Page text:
ABC Spotlight on magnetic composite nanoparticles in analysis: increased sensitivity at decreased analysis time
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Virtually, any protocol in instrumental analysis requires sample preparation for multiple purposes: These include pre-concentrating target species, separating them from their matrix, and transferring them into solvent systems that are compatible with further analysis steps.
Sensors and arrays face a slightly different challenge: Even if they are inherently highly sensitive, one has to make sure that sufficient numbers of target molecules meet the sensitive area within a realistic time frame.
Solid phase (micro) extraction SP(M)E has successfully tackled these issues and fundamentally improved the analytical process. Nonetheless, rapid progress in synthesizing tailor-made nanoparticles has opened up unprecedented opportunities for improving it. Among these, functionalized magnetic nanoparticles (MNP) have attracted special interest and made way for a range of novel application scenarios. This has been driven by their ferromagnetism, which allows for separating them from sample solutions by applying external magnetic fields. The beauty of the approach lies in the fact that magnetic fields usually do not affect any species present in the sample and thus are also compatible with biological matrices.
These examples also highlight the use of a variety of functionalization strategies to achieve selectivity, namely modification with sodium oleate , coating with poly-dopamine , with molecularly imprinted polymers (MIP) , and aptamers , respectively. They cover the entire range from broad-band affinity to high selectivity during extraction. Among selective functionalization methods, molecular imprinting has attracted considerable attention (see for instance [4, 5, 6]), because it allows for generically designing polymer matrices with tailor-made selectivity. Kong et al.  even succeeded in generating a multi-selective matrix: Instead of utilizing their target analyte for imprinting—which would be the “standard” way of doing MIP—2,4-diamino-6-methyl-1,3,5-triazine served as a so-called pseudo-template. This allowed them to synthesize multi-selective particles for enriching melamine (MEL), cyromazine (CYR), triamterene (TAT), diaveridine (DVD), and trimethoprim (TME) with the same particles to analyze them by HPLC-MS.
As previously mentioned, MNPs have also played an important role in developing sensors and assays. In these cases, MNPs are usually fully integrated into the sensing protocols. For instance, Che et al.  published an assay utilizing MNPs for magnetically enriching pathogenic bacteria prior to fluorescence analysis. They modified SiO2@Fe3O4 MNPs with aminopropyl triethoxysilane (APTES), a well-established strategy to functionalize particle surfaces with –NH2 groups. The resulting particles were 90–105 nm in diameter and inherently affine to the outer shell of, e.g., E.coli. Due to the difference in sizes between MNPs and bacteria, several MNPs bound to each bacterium, which made it possible to separate them from unreacted particles by PEG-based magnetophoretic chromatography followed by labelling with a fluorescence marker and analysis. This lead to detection limits of 100 cfu, which is close to current LoDs obtained by PCR-based DNA analysis.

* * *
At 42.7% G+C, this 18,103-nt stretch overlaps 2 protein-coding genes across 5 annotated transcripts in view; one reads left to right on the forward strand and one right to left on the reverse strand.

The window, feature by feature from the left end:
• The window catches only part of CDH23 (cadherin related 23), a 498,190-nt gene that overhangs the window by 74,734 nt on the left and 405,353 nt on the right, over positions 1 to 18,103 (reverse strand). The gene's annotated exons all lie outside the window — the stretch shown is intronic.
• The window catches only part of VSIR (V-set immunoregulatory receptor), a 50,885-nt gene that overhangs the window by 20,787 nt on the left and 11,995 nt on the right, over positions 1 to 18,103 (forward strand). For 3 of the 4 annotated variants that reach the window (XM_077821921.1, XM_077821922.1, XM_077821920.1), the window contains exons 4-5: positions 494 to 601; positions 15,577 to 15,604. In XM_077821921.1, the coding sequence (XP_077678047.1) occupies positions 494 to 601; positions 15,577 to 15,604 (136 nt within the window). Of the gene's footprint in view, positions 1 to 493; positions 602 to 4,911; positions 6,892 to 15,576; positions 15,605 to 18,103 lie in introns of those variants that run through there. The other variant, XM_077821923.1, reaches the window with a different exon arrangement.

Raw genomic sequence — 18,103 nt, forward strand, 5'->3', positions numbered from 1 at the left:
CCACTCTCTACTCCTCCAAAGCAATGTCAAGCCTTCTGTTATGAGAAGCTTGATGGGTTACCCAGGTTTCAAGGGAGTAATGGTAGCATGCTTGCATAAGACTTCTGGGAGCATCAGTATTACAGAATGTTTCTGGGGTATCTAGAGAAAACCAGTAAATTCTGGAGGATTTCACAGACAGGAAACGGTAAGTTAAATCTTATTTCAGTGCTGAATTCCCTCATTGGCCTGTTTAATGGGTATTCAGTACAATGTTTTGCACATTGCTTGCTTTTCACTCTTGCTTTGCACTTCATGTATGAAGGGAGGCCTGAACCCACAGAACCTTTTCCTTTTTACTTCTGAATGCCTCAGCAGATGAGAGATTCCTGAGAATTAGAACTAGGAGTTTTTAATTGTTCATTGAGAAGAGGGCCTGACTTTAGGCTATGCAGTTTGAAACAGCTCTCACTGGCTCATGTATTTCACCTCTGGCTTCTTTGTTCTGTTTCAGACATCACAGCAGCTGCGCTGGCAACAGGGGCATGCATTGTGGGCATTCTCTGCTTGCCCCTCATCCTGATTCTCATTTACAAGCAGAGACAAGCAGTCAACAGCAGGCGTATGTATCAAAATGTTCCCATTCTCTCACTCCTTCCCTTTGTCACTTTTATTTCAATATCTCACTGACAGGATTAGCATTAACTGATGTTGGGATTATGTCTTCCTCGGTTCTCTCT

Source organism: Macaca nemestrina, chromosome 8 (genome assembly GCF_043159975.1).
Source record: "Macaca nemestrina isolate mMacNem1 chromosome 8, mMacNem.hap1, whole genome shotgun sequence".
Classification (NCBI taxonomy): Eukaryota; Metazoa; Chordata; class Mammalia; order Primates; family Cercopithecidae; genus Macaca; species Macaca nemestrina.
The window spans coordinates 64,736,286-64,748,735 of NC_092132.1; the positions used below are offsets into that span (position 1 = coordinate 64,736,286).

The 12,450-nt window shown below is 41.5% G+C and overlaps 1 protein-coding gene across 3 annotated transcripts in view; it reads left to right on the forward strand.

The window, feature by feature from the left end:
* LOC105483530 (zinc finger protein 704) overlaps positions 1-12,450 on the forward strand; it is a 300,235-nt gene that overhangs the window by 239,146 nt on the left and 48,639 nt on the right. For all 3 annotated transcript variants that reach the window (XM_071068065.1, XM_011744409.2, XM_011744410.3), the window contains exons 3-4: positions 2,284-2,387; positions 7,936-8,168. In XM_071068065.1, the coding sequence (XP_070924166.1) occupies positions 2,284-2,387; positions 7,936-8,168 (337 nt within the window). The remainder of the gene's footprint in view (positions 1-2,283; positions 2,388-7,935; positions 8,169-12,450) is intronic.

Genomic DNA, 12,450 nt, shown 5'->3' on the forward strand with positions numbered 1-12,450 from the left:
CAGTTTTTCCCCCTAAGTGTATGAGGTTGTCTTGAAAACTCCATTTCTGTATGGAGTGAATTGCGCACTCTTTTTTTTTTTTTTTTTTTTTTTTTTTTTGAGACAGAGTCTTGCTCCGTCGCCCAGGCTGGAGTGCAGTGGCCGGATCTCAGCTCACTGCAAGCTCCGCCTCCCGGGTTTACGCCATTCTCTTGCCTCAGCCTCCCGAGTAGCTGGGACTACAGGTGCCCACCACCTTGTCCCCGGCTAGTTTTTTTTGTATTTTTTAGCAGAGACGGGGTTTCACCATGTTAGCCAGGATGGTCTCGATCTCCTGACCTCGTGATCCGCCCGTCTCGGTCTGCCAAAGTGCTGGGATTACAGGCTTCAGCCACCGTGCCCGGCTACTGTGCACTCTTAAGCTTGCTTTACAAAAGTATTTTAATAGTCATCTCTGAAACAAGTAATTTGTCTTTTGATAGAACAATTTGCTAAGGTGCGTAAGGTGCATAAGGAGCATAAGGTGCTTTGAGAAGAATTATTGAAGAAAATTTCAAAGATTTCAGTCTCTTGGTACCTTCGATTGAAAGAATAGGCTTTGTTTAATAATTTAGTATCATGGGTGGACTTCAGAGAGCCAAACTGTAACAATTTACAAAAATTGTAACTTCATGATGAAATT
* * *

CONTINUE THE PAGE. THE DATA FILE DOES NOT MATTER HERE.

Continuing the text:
In a sensor setting, using MNPs makes most sense when combining them with highly sensitive detection. Aside from electrochemical techniques, fluorescence obviously plays an important role there, usually in sandwich immunoassay formats. A very recent paper on the detection of alpha-fetoprotein  beautifully exemplifies the benefits of the approach: Again, MNPs are coated with a capture antibody and fluorescent nanoparticles (Rhodamine 6G@SiO2) with a secondary antibody. The main advantage of this approach is to mix the MNPs with the sample followed by shaking/stirring and magnetic separation. This leads to lower detection limits and wider linear range than ELISA: The latter requires reactions on the substrate surface, rather than in the bulk volume of the sample. For the same reason, the MNP assay reduces analysis time to one-third of that required by ELISA. All these approaches pre-concentrate the target analyte by the means of MNPs. However, there are also reports for removing the matrix : There, authors succeeded in detecting folic acid in food samples by removing most of the unwanted background by C6-modified MNPs and thus replacing a stationary SPME cartridge.
Overall, MNPs hence are a powerful tool to improve sample preparation and assay strategies, because they help analysts to “bring receptors to the samples” rather than the other way round. This either means that larger sample volumes can be extracted in shorter time, than through cartridges, or that sensing processes can make use of the entire sample volume rather than only the sensor surface. This also means that they are highly useful tools in overcoming a fundamental problem in sensing at low concentration: MNPs make it possible that there is realistic chance of a target analyte meeting a nanoparticle in the agitated sample within a reasonable amount of time. In that sense, ABC will continue to cover this important aspect of analysis and sample preparation.
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